Jeffrey Werner, treasurer of GECC between 1988 and November 2001, was not one to mince his words. It was at a Euromoney conference in 1992 that the ex-Navy man and Harvard graduate laid down the law to investment bankers. "It is my job to fund our assets as cheaply as possible," he reminded his audience. "It is not my job to provide liquidity in markets. It is not my job to develop the market in Europe... And finally it is not my job to provide investment bankers with vacation villas and BMWs."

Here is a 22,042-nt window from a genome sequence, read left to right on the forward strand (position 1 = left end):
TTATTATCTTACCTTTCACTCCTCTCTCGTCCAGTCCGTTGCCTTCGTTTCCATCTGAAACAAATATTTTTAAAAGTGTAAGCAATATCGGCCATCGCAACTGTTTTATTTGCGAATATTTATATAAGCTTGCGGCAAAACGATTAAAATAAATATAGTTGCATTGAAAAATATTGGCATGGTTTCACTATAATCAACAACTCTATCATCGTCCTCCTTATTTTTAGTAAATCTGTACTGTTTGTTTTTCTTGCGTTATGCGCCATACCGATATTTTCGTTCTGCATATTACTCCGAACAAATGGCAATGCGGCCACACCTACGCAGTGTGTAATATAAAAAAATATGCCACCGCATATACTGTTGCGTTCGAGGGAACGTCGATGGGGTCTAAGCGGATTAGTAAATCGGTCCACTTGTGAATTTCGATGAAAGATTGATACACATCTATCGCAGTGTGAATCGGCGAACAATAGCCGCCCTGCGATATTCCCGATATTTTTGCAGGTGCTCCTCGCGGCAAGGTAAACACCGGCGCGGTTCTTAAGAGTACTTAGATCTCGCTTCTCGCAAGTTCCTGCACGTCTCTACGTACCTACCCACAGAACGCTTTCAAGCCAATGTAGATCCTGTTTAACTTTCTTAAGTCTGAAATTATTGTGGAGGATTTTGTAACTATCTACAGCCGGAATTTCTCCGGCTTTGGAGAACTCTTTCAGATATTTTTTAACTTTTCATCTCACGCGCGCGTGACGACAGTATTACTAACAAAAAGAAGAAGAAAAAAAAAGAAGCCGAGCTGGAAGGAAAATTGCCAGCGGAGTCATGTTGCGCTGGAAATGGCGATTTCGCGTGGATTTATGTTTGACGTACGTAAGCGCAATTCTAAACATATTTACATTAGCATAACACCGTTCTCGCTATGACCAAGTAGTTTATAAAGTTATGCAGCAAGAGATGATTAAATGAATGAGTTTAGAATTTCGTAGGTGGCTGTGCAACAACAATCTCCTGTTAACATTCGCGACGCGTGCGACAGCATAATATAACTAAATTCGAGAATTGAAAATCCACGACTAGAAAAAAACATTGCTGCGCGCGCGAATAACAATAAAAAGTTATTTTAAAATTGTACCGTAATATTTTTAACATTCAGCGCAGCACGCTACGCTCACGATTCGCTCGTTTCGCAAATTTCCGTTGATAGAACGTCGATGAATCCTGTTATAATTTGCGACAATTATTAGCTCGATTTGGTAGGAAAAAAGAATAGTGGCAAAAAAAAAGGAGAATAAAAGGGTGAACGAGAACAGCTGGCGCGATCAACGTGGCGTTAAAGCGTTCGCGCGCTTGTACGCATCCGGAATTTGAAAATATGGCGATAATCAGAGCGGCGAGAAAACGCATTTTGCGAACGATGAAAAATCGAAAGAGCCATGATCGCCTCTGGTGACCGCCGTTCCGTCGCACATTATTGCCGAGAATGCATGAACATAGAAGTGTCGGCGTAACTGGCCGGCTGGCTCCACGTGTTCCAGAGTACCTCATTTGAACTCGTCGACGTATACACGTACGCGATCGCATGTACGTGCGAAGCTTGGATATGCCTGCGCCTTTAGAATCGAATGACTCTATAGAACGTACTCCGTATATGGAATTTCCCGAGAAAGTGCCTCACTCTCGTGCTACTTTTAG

As treasurer of a triple-A rated borrower officially categorised as a corporate, Werner could afford to dictate terms, but although a demanding and uncompromising borrower, he was widely respected for being scrupulously fair.
He was also one of the most prolific and inventive users of the CP and MTN market in the 1980s and 1990s. Indeed, one banker was quoted in 1996 as describing GECC as "better than the World Bank" as a borrower. High praise indeed for an issuer that had sometimes looked parochial before Werner's arrival.